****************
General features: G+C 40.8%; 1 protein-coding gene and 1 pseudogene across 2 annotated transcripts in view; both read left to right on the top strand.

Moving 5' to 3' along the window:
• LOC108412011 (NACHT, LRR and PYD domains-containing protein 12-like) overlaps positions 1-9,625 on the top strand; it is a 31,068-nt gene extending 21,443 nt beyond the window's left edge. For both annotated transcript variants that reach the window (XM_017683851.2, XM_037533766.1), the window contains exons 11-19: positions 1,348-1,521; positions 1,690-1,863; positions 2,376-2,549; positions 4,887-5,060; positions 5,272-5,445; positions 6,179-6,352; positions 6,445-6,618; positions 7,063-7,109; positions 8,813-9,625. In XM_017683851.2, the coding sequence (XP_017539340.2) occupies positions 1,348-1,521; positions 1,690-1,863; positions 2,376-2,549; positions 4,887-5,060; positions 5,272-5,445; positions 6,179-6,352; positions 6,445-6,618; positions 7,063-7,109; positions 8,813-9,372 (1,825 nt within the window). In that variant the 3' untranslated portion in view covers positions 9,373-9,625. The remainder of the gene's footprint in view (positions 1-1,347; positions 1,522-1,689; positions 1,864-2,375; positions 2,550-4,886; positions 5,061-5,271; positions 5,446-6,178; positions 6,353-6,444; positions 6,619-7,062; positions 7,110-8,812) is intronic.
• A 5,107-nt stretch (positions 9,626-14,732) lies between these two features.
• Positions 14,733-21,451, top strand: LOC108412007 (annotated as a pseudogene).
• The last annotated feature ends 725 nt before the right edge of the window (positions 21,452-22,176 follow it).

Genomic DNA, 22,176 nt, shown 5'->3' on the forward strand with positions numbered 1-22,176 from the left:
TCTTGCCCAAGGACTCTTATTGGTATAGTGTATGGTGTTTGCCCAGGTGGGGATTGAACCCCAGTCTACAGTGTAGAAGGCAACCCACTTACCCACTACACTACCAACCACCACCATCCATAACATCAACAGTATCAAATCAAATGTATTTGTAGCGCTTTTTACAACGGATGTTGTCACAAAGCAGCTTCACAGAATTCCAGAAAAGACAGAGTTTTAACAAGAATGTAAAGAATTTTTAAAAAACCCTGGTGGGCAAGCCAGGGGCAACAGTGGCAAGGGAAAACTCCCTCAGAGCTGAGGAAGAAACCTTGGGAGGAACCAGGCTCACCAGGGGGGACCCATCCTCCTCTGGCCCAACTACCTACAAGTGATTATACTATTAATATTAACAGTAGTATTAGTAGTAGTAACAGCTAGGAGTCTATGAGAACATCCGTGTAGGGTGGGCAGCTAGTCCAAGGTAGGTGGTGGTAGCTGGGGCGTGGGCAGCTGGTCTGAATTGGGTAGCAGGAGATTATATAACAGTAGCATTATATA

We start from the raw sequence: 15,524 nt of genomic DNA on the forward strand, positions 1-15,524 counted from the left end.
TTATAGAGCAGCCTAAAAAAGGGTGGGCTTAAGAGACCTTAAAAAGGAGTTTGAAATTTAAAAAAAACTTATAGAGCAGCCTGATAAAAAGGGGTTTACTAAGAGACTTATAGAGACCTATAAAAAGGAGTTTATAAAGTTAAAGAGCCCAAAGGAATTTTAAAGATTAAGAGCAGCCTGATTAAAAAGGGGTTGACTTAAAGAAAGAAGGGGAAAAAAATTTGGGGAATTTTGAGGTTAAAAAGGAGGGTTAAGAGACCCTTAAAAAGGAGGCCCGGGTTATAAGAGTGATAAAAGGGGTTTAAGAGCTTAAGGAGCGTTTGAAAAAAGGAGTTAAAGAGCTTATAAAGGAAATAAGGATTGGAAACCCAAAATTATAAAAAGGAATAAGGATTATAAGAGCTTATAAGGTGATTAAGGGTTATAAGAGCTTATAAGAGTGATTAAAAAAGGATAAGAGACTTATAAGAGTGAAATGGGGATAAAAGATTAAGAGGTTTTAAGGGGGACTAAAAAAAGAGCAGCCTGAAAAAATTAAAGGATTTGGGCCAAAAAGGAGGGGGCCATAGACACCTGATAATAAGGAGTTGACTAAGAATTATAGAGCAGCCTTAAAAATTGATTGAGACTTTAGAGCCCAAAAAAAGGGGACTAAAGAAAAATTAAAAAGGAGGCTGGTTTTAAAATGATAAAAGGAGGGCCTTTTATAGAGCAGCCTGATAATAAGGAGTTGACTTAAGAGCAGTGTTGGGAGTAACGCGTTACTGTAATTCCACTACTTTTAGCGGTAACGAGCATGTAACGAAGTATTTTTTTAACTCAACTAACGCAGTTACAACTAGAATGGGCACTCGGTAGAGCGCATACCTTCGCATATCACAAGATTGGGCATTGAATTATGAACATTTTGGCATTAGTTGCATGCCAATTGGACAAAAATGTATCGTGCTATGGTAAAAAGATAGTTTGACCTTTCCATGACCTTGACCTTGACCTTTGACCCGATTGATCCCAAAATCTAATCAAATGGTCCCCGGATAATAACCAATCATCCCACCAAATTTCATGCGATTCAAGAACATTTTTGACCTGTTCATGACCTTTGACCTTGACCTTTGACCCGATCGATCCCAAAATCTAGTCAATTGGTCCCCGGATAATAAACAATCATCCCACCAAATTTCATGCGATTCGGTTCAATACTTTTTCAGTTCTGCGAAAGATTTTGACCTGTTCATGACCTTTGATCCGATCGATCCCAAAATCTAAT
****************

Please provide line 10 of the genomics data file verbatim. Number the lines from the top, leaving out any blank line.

TTATAGAGCAGCCTAAAAAAGGGTGGGCTTAAGAGACCTTAAAAAGGAGTTTGAAATTTAAAAAAAACTTATAGAGCAGCCTGATAAAAAGGGGTTTACTAAGAGACTTATAGAGACCTATAAAAAGGAGTTTATAAAGTTAAAGAGCCCAAAGGAATTTTAAAGATTAAGAGCAGCCTGATTAAAAAGGGGTTGACTTAAAGAAAGAAGGGGAAAAAAATTTGGGGAATTTTGAGGTTAAAAAGGAGGGTTAAGAGACCCTTAAAAAGGAGGCCCGGGTTATAAGAGTGATAAAAGGGGTTTAAGAGCTTAAGGAGCGTTTGAAAAAAGGAGTTAAAGAGCTTATAAAGGAAATAAGGATTGGAAACCCAAAATTATAAAAAGGAATAAGGATTATAAGAGCTTATAAGGTGATTAAGGGTTATAAGAGCTTATAAGAGTGATTAAAAAAGGATAAGAGACTTATAAGAGTGAAATGGGGATAAAAGATTAAGAGGTTTTAAGGGGGACTAAAAAAAGAGCAGCCTGAAAAAATTAAAGGATTTGGGCCAAAAAGGAGGGGGCCATAGACACCTGATAATAAGGAGTTGACTAAGAATTATAGAGCAGCCTTAAAAATTGATTGAGACTTTAGAGCCCAAAAAAAGGGGACTAAAGAAAAATTAAAAAGGAGGCTGGTTTTAAAATGATAAAAGGAGGGCCTTTTATAGAGCAGCCTGATAATAAGGAGTTGACTTAAGAGCAGTGTTGGGAGTAACGCGTTACTGTAATTCCACTACTTTTAGCGGTAACGAGCATGTAACGAAGTATTTTTTTAACTCAACTAACGCAGTTACAACTAGAATGGGCACTCGGTAGAGCGCATACCTTCGCATATCACAAGATTGGGCATTGAATTATGAACATTTTGGCATTAGTTGCATGCCAATTGGACAAAAATGTATCGTGCTATGGTAAAAAGATAGTTTGACCTTTCCATGACCTTGACCTTGACCTTTGACCCGATTGATCCCAAAATCTAATCAAATGGTCCCCGGATAATAACCAATCATCCCACCAAATTTCATGCGATTCAAGAACATTTTTGACCTGTTCATGACCTTTGACCTTGACCTTTGACCCGATCGATCCCAAAATCTAGTCAATTGGTCCCCGGATAATAAACAATCATCCCACCAAATTTCATGCGATTCGGTTCAATACTTTTTCAGTTCTGCGAAAGATTTTGACCTGTTCATGACCTTTGATCCGATCGATCCCAAAATCTAAT